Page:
By the mid-1960s, small towns like Oil City and Franklin were feeling the effects of a shrinking local economy and a declining population.Read the full article from thederrick.com
As the two cities began to contract, so did many of the businesses that had thrived in small neighborhood settings. Hit the hardest were two of the more visible enterprises - neighborhood grocery stores and small gasoline stations.
From 1955 to 1965, Oil City lost about 10 of its filling stations, leaving the number at 21 in the city limits. Franklin, too, had fewer stations, dropping to 24 from 30 just a decade earlier.
Part 4: The Redfield Family
The Redfield family has been in the gasoline filling station business for more than 50 years and shows no signs of easing back.Read the full article from thederrick.com
"My dad, Ansel, but everybody called him 'Red', started in the business in 1952 at Hank Malene's Quaker State station on Main Street in Oil City. And our family still owns and operates gas stations here," said his daughter, Rita Rodgers.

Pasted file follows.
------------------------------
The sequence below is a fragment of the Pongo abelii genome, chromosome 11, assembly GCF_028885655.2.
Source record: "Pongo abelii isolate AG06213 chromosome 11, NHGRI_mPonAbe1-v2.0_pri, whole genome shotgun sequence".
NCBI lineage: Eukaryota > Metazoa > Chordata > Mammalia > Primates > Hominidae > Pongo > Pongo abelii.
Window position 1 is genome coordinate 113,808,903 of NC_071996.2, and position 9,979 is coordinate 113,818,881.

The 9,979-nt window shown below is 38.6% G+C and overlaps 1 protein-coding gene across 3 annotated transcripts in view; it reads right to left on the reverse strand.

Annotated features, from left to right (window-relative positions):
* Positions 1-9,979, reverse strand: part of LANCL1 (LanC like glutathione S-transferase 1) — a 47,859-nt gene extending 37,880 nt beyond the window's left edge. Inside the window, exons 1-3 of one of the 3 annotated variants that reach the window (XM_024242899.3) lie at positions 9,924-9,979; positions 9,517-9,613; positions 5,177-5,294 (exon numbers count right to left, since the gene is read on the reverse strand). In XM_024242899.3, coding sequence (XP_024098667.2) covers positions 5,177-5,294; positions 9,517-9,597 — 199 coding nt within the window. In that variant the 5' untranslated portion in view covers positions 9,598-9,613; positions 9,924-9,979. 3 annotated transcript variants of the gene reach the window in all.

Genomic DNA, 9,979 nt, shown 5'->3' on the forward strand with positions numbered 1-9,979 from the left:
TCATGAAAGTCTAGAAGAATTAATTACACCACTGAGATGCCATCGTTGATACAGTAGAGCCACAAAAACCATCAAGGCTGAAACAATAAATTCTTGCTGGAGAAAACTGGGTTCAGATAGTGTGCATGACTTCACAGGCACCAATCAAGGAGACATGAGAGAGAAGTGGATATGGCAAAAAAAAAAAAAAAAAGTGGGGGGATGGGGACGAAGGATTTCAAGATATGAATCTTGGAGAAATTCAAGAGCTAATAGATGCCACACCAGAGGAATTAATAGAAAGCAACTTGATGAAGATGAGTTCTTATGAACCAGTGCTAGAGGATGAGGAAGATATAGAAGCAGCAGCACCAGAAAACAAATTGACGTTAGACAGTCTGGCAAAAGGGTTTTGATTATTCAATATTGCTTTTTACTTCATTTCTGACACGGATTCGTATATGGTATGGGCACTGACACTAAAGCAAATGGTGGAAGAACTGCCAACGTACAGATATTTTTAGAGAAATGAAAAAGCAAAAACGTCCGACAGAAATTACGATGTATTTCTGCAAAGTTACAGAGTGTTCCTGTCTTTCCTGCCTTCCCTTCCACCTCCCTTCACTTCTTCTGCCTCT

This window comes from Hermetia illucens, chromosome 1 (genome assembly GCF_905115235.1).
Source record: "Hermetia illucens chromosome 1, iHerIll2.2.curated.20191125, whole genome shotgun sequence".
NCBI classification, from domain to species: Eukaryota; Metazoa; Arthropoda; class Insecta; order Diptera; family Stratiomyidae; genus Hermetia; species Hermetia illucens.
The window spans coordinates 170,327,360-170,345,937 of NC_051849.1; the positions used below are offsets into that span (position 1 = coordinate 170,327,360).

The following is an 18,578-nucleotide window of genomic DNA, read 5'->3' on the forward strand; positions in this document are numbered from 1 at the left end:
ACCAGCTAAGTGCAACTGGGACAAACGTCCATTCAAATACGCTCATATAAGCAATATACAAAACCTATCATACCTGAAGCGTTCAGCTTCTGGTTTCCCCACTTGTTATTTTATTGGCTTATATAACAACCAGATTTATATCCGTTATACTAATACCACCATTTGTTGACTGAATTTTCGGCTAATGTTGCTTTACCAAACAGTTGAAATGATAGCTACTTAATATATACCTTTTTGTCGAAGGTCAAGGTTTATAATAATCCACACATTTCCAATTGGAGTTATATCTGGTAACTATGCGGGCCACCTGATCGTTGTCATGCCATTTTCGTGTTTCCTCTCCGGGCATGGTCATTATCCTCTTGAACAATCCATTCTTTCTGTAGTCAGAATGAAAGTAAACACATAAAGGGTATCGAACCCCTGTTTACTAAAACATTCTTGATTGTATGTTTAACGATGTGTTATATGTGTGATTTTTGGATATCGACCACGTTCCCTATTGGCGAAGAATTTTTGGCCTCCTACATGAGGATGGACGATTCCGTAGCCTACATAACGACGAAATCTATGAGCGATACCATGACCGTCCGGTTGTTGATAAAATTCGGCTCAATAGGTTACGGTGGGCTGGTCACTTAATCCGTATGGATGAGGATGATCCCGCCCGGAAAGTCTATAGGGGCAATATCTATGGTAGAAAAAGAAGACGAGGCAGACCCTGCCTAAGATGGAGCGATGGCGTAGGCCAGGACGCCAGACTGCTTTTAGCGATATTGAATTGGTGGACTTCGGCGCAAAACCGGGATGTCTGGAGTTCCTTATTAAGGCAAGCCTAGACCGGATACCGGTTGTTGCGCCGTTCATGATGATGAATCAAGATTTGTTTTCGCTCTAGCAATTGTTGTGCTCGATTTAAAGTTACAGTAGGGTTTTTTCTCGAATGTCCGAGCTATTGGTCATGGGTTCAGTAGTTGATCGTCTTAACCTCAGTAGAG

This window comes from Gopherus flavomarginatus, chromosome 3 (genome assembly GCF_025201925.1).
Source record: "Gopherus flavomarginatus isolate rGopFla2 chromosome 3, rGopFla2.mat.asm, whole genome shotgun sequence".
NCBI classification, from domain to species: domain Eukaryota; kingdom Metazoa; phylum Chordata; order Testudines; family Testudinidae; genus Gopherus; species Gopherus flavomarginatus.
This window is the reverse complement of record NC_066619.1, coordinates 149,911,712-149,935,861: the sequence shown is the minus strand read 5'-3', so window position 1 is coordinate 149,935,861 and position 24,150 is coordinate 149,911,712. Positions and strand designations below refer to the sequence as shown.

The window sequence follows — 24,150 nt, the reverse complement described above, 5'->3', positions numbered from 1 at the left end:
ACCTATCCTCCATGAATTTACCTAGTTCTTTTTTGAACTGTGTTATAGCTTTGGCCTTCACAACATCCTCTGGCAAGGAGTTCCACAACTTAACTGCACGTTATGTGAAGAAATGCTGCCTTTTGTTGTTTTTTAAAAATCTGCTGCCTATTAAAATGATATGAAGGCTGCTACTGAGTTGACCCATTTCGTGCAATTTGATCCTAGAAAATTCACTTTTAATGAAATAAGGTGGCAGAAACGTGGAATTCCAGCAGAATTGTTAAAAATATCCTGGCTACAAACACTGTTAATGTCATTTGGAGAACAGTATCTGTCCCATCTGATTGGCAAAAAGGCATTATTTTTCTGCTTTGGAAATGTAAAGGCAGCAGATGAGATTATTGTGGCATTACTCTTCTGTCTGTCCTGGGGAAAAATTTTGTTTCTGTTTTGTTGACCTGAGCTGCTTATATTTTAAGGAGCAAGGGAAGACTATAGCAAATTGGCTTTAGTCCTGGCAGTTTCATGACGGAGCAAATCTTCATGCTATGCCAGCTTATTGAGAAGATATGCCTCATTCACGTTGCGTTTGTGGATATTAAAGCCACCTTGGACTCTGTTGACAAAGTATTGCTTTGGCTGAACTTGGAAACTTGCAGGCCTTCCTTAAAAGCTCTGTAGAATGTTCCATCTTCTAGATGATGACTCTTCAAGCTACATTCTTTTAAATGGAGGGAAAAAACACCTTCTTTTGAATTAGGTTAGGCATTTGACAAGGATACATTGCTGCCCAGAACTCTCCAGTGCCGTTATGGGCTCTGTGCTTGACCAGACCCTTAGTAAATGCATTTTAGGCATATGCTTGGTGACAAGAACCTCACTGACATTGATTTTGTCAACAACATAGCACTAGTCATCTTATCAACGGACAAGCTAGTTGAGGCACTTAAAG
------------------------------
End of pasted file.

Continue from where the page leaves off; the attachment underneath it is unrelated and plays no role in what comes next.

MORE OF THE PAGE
Redfield ran the Main Street station until a major city redevelopment effort resulted in razing most of the neighborhood in 1964.
Eyeing an up-and-coming part of the county, he moved to Cranberry Township and bought a gas station at the intersection of routes 257 and 322, site of the Kwik Fill station now. At the same time, he opened a filling station at the top of Seneca Hill, now quarters for McMahon's Insurance.